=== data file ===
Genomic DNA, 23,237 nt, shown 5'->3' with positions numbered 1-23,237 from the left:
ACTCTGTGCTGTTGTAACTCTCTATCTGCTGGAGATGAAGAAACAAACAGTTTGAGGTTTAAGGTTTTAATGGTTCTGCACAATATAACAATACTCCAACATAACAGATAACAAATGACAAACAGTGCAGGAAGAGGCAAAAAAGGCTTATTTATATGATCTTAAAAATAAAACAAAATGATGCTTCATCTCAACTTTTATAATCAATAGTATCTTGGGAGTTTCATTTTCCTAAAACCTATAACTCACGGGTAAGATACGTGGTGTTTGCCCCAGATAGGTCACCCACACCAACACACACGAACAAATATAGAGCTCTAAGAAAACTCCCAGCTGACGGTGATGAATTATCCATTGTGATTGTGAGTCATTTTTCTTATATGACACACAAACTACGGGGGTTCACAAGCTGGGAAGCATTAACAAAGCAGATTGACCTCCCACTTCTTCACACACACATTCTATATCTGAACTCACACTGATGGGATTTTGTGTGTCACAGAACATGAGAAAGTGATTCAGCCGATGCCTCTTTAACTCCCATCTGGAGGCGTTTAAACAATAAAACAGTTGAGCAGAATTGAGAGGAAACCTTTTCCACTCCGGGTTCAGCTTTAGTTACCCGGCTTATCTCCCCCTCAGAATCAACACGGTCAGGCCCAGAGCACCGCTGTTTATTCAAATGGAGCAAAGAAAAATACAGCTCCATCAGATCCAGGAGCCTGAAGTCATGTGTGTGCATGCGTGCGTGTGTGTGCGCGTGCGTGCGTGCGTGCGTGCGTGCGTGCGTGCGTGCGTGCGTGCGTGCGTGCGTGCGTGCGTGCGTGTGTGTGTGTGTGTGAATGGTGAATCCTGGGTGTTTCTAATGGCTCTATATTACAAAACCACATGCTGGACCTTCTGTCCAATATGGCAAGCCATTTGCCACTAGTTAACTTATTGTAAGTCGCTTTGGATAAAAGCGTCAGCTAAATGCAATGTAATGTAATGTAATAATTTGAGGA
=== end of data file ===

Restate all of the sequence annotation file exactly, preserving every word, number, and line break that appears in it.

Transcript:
Genomic DNA, 23,237 nt, shown 5'->3' with positions numbered 1-23,237 from the left:
ACTCTGTGCTGTTGTAACTCTCTATCTGCTGGAGATGAAGAAACAAACAGTTTGAGGTTTAAGGTTTTAATGGTTCTGCACAATATAACAATACTCCAACATAACAGATAACAAATGACAAACAGTGCAGGAAGAGGCAAAAAAGGCTTATTTATATGATCTTAAAAATAAAACAAAATGATGCTTCATCTCAACTTTTATAATCAATAGTATCTTGGGAGTTTCATTTTCCTAAAACCTATAACTCACGGGTAAGATACGTGGTGTTTGCCCCAGATAGGTCACCCACACCAACACACACGAACAAATATAGAGCTCTAAGAAAACTCCCAGCTGACGGTGATGAATTATCCATTGTGATTGTGAGTCATTTTTCTTATATGACACACAAACTACGGGGGTTCACAAGCTGGGAAGCATTAACAAAGCAGATTGACCTCCCACTTCTTCACACACACATTCTATATCTGAACTCACACTGATGGGATTTTGTGTGTCACAGAACATGAGAAAGTGATTCAGCCGATGCCTCTTTAACTCCCATCTGGAGGCGTTTAAACAATAAAACAGTTGAGCAGAATTGAGAGGAAACCTTTTCCACTCCGGGTTCAGCTTTAGTTACCCGGCTTATCTCCCCCTCAGAATCAACACGGTCAGGCCCAGAGCACCGCTGTTTATTCAAATGGAGCAAAGAAAAATACAGCTCCATCAGATCCAGGAGCCTGAAGTCATGTGTGTGCATGCGTGCGTGTGTGTGCGCGTGCGTGCGTGCGTGCGTGCGTGCGTGCGTGCGTGCGTGCGTGCGTGCGTGCGTGCGTGCGTGCGTGTGTGTGTGTGTGTGAATGGTGAATCCTGGGTGTTTCTAATGGCTCTATATTACAAAACCACATGCTGGACCTTCTGTCCAATATGGCAAGCCATTTGCCACTAGTTAACTTATTGTAAGTCGCTTTGGATAAAAGCGTCAGCTAAATGCAATGTAATGTAATGTAATAATTTGAGGA